“This grim and thrilling tale, first in a planned trilogy, features understated prose that lets readers’ imaginations fill in the blanks, as well as a well-developed sense of Witch culture. Nathan, the damaged survivor of horrific abuse, is an unforgettable protagonist, and Green expertly captures his torment at being caught between the mutually hostile sides of his heritage.”Publishers Weekly

On the one hand the narrow, polar point of view which slowly changes as Nathan evolves and begins to see “different shades of grey”, the lack of depth and empathy  – fit snugly into the adolescent psyche and can easily draw in a young reader. I felt myself struggle against this pull as I tried to glimpse more of the other characters, as I judged Nathan’s rash actions and unmediated responses –  this critical eye is what prevented me from being ‘ensnared’ by the fast paced narration, what made me pause and notice the potholes or the times when the story was running out of steam.

Feeling ostracised from your family and community, feeling lost, hating school, the us vs them mentality, the desire to belong to a group, standing out (reluctantly)  from your peers, to have scars (both physical and mental) – a young person (or anyone, really) experiences some of them, sooner or later. Nathan, however, experiences them all. If we strip away the magic, what remains is unspeakable child abuse. This brings me to another aspect of Half Bad – the violence and cruelty. I admit to enjoying some muck and gore here and there, but Half Bad is filled with emotional and psychological torture that tugged at my comfort zone and made me profoundly uncomfortable. My younger self would have surely been mortified. Which is appropriate, considering the context. One too many TV series and movies revel in gratuitous violence and torture, portraying toxic relationship as desirable – often numbing the audience to both fictional and real life danger. Half Bad makes a point of highlighting true horror, that is: the silence and isolation that surrounds everyday injustices that go by unnoticed everyday. A chilling reminder that there is no one to hear you scream. 

I admit that I am spoiled when it comes to reading. Half Bad was a compulsive but difficult read, at the end I had to force my way through and was glad to be done. The subject matter and the protagonist are complex and deserve attention; but the story, narrative structure and language felt underdeveloped. I am not certain how purposeful the “understated prose that lets the reader’s minds fill in the blanks” really is – it could be that the reviewer, like myself, was simply filling in the hollows. Overall I feel that Half Bad has promise, but it is not complete.


	

Review: Grief is the thing with Feathers by Max Porter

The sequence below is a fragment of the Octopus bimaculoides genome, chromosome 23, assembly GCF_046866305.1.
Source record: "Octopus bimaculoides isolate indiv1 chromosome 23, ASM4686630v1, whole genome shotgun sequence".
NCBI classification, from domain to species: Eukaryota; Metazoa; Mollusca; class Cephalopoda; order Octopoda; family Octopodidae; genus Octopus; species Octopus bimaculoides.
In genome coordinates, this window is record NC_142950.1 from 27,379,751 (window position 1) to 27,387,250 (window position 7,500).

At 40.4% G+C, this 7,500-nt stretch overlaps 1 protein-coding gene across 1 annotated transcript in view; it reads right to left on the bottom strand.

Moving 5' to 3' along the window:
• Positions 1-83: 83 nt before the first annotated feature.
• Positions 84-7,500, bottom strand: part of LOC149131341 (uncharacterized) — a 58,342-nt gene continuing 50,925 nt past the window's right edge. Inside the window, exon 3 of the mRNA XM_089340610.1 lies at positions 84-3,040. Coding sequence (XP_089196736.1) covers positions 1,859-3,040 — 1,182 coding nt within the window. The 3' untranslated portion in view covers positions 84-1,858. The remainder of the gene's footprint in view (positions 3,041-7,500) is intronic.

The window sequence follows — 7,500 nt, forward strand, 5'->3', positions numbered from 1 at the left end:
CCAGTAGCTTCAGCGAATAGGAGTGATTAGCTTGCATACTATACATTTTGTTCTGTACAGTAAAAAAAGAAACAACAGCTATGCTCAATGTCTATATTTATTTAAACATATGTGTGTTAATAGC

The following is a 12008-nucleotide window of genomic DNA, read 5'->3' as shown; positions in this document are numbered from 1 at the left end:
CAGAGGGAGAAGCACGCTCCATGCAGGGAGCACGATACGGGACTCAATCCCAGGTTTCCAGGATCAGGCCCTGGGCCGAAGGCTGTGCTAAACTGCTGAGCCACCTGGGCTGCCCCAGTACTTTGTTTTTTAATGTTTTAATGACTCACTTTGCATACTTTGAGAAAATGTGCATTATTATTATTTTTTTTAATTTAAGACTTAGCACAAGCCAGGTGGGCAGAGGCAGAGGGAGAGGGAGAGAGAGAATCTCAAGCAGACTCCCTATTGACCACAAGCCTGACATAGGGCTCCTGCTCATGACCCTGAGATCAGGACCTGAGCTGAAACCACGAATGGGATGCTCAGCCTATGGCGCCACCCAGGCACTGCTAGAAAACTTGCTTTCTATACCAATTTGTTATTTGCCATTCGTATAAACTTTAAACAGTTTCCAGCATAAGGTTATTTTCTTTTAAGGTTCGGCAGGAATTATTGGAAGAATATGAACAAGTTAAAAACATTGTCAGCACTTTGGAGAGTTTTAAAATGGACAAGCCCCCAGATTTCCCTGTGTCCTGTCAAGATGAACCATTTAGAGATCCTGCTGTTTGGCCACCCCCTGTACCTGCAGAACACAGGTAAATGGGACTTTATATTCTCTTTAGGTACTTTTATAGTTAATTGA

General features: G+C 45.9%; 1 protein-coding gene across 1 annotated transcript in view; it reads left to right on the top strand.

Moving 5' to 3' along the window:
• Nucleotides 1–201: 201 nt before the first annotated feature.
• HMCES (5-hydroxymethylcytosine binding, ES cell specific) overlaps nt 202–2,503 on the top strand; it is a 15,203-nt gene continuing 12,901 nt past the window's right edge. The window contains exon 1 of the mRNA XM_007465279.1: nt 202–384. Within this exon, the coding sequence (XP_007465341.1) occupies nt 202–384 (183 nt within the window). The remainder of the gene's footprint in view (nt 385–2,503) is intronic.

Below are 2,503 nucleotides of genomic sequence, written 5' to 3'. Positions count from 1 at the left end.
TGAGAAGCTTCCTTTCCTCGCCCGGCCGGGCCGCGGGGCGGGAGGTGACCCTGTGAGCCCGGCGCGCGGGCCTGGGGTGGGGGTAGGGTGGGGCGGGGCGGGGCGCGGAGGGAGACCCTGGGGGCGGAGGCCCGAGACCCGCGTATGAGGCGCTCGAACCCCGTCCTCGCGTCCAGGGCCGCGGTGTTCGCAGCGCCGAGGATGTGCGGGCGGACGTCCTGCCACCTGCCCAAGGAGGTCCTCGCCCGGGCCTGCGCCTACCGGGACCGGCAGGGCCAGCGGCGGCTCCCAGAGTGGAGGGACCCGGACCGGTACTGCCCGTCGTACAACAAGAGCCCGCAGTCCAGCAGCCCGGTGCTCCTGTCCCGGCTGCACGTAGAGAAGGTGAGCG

Grief. Obsession. Time.

 25334576

A book of madness, of talking symbols and imaginary animals.

One of the more peculiar reads in my TBR pile which I finished this evening.

I picked it up on a book tube recommendation and am very grateful that I did so. It’s very difficult to describe.

A polyphony of voices that interlope swinging back, forwards, sideways, all ways – it reads like being stuck in a flurry of black feathers and suddenly finding yourself in a dream much alike Agent Cooper’s Red Room. You are an outsider, patiently observing a very personal crisis. You can see inside other’s minds and hearts but you have no control of where you’re going; you ache, who is Ted Hughes?. you chuckle, you feel your heart sink and your face grimace. It’s a play, it’s a poem, it’s lore all shaken – not stirred – into 114 pages. Also, the cover designer is Emily CROW.

 

A stream of digressions #1: mainly On Monsters and Other Humans


It has been a strange week. Some days were incredibly fast and filling, other days felt like time could not have possibly moved slower.

Today is one of those slow days.

I look at the clock and it’s almost 8pm, yet I could have sworn I just came back from my morning walk on the hills.

On these days I revert to my hibernation mode, I lock everyone out and am left one on one with myself, my thoughts and the to-do list. This may surprise many who know me personally but there are genuinely days when I don’t want to have a conversation or even physically contact other humans and that’s OK. It’s completely normal and something that I call (thanks to a suggestion from a kind friend) – ” battery low 1% remaining” i.e when your social, physical or emotional reserves are depleted. Take a rest, have a day off, go for a walk if you can handle it, snuggle with a cup of tea – take care of yourself.

I have quite a lot going on these days and it was silly of me to think that vlogging would take up less of my time than blogging, so I would like to let everyone whom I’ve promised or told of my channel to know that things are being put together, it’s just taking a lot more time and resources than I thought it would.